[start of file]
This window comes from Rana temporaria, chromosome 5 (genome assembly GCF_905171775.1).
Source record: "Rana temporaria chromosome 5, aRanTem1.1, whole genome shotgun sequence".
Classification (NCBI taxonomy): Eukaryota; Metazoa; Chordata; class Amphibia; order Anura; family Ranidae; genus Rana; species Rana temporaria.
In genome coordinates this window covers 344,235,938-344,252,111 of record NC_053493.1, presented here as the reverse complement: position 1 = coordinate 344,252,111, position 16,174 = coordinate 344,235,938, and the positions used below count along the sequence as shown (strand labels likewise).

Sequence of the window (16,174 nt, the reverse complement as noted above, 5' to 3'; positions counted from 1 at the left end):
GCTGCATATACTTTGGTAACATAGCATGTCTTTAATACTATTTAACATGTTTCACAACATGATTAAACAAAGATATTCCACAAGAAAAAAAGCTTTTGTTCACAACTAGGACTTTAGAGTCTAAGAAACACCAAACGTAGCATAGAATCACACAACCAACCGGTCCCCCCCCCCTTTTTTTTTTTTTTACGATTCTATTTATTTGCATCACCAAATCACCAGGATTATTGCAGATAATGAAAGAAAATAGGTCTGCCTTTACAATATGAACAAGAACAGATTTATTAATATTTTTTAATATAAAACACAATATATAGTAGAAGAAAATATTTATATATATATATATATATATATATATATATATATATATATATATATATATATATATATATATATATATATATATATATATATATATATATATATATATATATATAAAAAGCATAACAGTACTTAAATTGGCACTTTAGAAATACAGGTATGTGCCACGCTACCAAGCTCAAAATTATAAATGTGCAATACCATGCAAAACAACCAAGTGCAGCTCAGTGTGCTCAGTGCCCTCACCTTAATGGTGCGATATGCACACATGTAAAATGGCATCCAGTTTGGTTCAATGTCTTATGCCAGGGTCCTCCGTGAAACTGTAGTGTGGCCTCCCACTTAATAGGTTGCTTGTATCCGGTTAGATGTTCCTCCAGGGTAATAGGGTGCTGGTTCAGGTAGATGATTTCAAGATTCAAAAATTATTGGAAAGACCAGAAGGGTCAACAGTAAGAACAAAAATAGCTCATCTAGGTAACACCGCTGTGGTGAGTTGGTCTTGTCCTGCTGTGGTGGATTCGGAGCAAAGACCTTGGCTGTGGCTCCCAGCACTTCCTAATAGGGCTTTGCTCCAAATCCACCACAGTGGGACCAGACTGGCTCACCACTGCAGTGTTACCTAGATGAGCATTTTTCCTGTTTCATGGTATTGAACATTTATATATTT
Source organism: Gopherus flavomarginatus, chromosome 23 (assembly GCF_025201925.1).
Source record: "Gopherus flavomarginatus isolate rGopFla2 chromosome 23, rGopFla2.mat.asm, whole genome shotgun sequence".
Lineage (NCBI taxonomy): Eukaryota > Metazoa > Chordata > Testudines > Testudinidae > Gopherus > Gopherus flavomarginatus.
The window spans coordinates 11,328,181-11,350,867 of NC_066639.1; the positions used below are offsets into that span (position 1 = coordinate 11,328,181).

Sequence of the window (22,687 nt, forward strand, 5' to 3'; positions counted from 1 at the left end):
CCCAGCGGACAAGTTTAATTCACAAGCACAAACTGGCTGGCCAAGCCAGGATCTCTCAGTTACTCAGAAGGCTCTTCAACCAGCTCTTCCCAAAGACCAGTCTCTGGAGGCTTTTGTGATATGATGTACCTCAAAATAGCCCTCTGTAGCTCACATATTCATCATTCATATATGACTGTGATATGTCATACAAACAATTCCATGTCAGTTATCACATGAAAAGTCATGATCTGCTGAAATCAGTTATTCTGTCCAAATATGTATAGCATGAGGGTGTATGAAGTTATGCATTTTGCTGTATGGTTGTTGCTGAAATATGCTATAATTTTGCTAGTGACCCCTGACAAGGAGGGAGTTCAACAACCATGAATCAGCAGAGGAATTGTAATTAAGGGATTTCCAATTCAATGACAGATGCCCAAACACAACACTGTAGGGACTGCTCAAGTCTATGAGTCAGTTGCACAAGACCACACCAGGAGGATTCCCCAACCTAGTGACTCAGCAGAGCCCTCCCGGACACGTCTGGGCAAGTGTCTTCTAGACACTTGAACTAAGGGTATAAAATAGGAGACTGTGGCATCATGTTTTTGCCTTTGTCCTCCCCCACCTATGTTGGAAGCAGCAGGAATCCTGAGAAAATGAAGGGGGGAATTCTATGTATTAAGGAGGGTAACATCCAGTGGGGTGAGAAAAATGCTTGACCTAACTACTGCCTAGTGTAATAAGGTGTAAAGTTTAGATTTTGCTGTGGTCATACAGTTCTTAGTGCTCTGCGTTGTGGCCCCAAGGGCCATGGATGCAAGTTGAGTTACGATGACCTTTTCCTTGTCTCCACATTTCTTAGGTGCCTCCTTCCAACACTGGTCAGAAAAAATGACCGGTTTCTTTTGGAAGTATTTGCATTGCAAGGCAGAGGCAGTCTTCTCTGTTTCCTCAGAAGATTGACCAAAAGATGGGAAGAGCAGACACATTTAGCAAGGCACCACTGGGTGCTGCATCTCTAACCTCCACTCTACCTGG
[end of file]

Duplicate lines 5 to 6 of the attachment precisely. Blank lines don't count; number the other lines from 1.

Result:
Sequence of the window (16,174 nt, the reverse complement as noted above, 5' to 3'; positions counted from 1 at the left end):
GCTGCATATACTTTGGTAACATAGCATGTCTTTAATACTATTTAACATGTTTCACAACATGATTAAACAAAGATATTCCACAAGAAAAAAAGCTTTTGTTCACAACTAGGACTTTAGAGTCTAAGAAACACCAAACGTAGCATAGAATCACACAACCAACCGGTCCCCCCCCCCTTTTTTTTTTTTTTACGATTCTATTTATTTGCATCACCAAATCACCAGGATTATTGCAGATAATGAAAGAAAATAGGTCTGCCTTTACAATATGAACAAGAACAGATTTATTAATATTTTTTAATATAAAACACAATATATAGTAGAAGAAAATATTTATATATATATATATATATATATATATATATATATATATATATATATATATATATATATATATATATATATATATATATATATATATATATATATATATATATATAAAAAGCATAACAGTACTTAAATTGGCACTTTAGAAATACAGGTATGTGCCACGCTACCAAGCTCAAAATTATAAATGTGCAATACCATGCAAAACAACCAAGTGCAGCTCAGTGTGCTCAGTGCCCTCACCTTAATGGTGCGATATGCACACATGTAAAATGGCATCCAGTTTGGTTCAATGTCTTATGCCAGGGTCCTCCGTGAAACTGTAGTGTGGCCTCCCACTTAATAGGTTGCTTGTATCCGGTTAGATGTTCCTCCAGGGTAATAGGGTGCTGGTTCAGGTAGATGATTTCAAGATTCAAAAATTATTGGAAAGACCAGAAGGGTCAACAGTAAGAACAAAAATAGCTCATCTAGGTAACACCGCTGTGGTGAGTTGGTCTTGTCCTGCTGTGGTGGATTCGGAGCAAAGACCTTGGCTGTGGCTCCCAGCACTTCCTAATAGGGCTTTGCTCCAAATCCACCACAGTGGGACCAGACTGGCTCACCACTGCAGTGTTACCTAGATGAGCATTTTTCCTGTTTCATGGTATTGAACATTTATATATTT